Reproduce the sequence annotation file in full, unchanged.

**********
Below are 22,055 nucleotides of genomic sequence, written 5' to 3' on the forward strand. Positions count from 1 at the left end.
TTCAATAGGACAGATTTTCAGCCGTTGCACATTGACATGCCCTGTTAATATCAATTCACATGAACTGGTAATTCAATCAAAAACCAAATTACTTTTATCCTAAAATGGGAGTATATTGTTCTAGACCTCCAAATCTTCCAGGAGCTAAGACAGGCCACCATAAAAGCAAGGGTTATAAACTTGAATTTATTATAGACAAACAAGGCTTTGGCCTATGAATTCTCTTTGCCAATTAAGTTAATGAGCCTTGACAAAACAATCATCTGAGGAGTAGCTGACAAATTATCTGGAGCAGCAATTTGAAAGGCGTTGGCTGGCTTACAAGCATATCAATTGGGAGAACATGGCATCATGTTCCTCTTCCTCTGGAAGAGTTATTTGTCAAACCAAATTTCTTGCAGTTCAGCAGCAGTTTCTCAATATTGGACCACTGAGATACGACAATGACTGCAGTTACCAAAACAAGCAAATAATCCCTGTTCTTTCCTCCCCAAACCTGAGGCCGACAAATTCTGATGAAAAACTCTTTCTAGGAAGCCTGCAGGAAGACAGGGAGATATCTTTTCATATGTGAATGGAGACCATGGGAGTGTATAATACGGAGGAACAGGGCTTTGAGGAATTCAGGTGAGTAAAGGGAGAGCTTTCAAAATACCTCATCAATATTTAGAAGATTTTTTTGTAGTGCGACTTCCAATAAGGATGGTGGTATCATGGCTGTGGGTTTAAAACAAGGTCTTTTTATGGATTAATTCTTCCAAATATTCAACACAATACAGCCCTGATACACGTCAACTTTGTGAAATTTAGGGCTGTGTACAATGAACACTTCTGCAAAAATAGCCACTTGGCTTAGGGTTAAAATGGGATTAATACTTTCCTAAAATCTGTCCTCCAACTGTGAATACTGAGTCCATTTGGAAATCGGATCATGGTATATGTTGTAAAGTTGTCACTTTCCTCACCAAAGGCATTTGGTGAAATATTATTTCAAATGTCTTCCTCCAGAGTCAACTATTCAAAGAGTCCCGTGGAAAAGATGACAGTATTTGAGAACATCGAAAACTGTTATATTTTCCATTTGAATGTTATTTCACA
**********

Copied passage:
Below are 22,055 nucleotides of genomic sequence, written 5' to 3' on the forward strand. Positions count from 1 at the left end.
TTCAATAGGACAGATTTTCAGCCGTTGCACATTGACATGCCCTGTTAATATCAATTCACATGAACTGGTAATTCAATCAAAAACCAAATTACTTTTATCCTAAAATGGGAGTATATTGTTCTAGACCTCCAAATCTTCCAGGAGCTAAGACAGGCCACCATAAAAGCAAGGGTTATAAACTTGAATTTATTATAGACAAACAAGGCTTTGGCCTATGAATTCTCTTTGCCAATTAAGTTAATGAGCCTTGACAAAACAATCATCTGAGGAGTAGCTGACAAATTATCTGGAGCAGCAATTTGAAAGGCGTTGGCTGGCTTACAAGCATATCAATTGGGAGAACATGGCATCATGTTCCTCTTCCTCTGGAAGAGTTATTTGTCAAACCAAATTTCTTGCAGTTCAGCAGCAGTTTCTCAATATTGGACCACTGAGATACGACAATGACTGCAGTTACCAAAACAAGCAAATAATCCCTGTTCTTTCCTCCCCAAACCTGAGGCCGACAAATTCTGATGAAAAACTCTTTCTAGGAAGCCTGCAGGAAGACAGGGAGATATCTTTTCATATGTGAATGGAGACCATGGGAGTGTATAATACGGAGGAACAGGGCTTTGAGGAATTCAGGTGAGTAAAGGGAGAGCTTTCAAAATACCTCATCAATATTTAGAAGATTTTTTTGTAGTGCGACTTCCAATAAGGATGGTGGTATCATGGCTGTGGGTTTAAAACAAGGTCTTTTTATGGATTAATTCTTCCAAATATTCAACACAATACAGCCCTGATACACGTCAACTTTGTGAAATTTAGGGCTGTGTACAATGAACACTTCTGCAAAAATAGCCACTTGGCTTAGGGTTAAAATGGGATTAATACTTTCCTAAAATCTGTCCTCCAACTGTGAATACTGAGTCCATTTGGAAATCGGATCATGGTATATGTTGTAAAGTTGTCACTTTCCTCACCAAAGGCATTTGGTGAAATATTATTTCAAATGTCTTCCTCCAGAGTCAACTATTCAAAGAGTCCCGTGGAAAAGATGACAGTATTTGAGAACATCGAAAACTGTTATATTTTCCATTTGAATGTTATTTCACA